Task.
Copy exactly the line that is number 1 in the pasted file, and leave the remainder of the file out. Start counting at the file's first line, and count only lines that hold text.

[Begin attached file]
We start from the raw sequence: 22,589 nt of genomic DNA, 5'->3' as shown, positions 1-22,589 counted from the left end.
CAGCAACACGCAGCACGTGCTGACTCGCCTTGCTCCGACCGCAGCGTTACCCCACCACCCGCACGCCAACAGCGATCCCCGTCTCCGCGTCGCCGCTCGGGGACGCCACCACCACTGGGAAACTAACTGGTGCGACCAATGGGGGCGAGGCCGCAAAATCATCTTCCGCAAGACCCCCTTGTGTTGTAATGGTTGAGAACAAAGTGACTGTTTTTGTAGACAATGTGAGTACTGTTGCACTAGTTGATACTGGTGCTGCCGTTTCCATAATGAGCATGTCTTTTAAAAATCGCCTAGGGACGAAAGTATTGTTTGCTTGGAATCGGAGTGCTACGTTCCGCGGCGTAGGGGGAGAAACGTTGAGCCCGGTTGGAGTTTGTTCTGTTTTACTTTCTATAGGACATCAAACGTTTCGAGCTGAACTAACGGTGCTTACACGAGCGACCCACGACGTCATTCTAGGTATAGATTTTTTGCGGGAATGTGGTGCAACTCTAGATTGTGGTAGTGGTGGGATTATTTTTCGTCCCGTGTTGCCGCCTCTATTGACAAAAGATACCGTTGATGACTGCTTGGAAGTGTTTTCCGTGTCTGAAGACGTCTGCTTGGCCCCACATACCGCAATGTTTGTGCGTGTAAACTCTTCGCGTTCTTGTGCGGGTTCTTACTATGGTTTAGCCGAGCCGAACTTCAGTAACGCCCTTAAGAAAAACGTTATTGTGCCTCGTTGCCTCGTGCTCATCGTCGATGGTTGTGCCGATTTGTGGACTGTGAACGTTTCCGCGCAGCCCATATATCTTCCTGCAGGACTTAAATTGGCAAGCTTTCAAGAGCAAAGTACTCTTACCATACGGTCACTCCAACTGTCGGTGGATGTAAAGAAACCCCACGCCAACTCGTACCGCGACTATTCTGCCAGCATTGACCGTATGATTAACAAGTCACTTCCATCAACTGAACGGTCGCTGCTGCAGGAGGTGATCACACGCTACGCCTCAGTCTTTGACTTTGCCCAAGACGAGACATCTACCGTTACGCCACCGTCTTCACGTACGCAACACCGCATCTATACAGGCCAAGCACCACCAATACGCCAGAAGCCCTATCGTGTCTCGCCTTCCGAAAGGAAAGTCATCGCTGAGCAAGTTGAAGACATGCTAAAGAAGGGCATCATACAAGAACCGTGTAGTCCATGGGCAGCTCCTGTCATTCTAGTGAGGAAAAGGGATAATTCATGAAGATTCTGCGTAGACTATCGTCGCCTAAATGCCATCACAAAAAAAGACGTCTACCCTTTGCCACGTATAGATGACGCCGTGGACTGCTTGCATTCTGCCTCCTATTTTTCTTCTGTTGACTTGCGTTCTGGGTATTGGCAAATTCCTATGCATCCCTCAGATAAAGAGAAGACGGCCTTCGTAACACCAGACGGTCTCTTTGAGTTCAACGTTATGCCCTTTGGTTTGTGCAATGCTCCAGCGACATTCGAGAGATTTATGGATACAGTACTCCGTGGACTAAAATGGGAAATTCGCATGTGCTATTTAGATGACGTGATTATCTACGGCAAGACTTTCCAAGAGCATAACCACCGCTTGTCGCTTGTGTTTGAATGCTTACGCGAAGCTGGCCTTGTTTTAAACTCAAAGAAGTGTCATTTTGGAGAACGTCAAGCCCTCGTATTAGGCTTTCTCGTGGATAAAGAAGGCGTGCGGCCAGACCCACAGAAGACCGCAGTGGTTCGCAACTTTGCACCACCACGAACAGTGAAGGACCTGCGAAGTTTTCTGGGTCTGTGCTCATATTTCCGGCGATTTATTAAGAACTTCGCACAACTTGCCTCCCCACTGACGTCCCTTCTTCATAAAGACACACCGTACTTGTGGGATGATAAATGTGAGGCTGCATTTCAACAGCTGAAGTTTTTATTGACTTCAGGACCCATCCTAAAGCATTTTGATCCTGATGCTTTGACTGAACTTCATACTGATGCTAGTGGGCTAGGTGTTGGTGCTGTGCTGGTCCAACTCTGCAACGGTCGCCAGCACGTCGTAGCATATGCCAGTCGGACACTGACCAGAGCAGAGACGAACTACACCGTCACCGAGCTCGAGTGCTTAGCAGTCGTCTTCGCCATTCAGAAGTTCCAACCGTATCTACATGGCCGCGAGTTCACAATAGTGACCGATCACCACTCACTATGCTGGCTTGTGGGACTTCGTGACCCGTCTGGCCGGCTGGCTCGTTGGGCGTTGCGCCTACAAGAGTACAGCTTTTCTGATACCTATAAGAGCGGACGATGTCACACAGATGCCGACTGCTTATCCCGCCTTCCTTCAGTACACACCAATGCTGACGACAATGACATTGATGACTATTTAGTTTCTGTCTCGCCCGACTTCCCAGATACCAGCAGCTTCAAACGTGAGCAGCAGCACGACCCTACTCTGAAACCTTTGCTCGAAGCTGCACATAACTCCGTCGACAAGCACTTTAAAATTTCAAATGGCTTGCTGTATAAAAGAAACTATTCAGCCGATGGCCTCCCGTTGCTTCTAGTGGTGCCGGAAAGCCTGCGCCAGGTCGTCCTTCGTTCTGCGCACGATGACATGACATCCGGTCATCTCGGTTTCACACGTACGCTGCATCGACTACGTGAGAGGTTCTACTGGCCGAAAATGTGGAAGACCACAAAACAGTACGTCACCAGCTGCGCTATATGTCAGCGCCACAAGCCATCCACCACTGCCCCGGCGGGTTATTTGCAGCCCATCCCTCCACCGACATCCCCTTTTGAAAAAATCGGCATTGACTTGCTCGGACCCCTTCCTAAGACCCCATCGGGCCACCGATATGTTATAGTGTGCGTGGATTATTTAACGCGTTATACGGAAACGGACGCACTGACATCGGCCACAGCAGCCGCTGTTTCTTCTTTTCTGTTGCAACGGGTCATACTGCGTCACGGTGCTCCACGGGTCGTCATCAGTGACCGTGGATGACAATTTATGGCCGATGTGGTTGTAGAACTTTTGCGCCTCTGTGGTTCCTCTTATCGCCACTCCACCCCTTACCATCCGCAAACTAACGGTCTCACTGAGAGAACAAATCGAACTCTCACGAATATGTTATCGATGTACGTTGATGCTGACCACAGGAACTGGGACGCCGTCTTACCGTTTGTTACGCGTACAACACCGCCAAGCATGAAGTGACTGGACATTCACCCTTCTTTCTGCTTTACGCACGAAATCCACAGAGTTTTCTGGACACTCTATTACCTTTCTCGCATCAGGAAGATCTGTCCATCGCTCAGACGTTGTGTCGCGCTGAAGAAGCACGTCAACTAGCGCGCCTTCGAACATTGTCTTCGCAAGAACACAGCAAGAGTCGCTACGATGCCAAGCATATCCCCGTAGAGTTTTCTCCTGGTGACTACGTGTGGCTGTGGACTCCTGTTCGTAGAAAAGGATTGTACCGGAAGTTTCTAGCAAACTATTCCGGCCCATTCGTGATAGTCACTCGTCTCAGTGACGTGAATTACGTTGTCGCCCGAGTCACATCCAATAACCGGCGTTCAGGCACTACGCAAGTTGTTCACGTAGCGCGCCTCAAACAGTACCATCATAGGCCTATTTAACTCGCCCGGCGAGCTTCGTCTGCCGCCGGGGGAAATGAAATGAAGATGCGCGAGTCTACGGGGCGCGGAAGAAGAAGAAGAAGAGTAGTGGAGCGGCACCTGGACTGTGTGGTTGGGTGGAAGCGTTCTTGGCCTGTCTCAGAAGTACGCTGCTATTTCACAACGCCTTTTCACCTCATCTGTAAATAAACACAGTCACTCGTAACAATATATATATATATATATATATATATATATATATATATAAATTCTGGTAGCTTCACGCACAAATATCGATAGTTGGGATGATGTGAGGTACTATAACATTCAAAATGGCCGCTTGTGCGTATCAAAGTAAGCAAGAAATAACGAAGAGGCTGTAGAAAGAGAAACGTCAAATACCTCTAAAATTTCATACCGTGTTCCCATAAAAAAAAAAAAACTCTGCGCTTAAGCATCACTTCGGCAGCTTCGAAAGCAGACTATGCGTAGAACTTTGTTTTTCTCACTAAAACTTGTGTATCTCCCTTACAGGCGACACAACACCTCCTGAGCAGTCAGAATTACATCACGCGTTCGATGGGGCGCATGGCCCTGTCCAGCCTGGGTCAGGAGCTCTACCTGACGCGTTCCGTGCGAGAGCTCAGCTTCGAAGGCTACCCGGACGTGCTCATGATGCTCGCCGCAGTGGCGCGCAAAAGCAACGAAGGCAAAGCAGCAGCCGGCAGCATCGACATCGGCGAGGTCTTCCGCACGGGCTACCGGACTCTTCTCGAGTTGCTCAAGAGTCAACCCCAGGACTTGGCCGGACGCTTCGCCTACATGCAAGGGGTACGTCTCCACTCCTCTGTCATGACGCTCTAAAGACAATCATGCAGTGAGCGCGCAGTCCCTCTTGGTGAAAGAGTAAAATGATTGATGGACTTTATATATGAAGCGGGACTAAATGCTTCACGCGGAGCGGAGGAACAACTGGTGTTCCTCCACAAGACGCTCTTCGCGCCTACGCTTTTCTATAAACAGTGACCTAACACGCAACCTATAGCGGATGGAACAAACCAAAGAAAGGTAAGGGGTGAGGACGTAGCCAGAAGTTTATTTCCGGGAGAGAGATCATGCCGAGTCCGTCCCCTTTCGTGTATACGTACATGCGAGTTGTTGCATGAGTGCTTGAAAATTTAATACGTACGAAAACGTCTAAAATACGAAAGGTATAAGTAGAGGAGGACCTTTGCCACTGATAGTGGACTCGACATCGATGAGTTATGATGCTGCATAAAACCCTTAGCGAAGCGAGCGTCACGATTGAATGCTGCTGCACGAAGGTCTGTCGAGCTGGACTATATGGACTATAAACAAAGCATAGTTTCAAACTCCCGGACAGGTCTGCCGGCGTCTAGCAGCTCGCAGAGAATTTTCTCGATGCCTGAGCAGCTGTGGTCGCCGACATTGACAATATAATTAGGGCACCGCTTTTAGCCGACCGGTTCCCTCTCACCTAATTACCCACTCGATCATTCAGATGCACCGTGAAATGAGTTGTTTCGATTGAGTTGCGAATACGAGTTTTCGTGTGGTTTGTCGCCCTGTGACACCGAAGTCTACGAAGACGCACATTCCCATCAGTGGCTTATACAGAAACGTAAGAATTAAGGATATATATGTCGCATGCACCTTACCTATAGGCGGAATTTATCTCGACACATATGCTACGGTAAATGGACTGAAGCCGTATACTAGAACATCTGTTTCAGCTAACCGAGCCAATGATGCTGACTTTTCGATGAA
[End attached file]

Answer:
We start from the raw sequence: 22,589 nt of genomic DNA, 5'->3' as shown, positions 1-22,589 counted from the left end.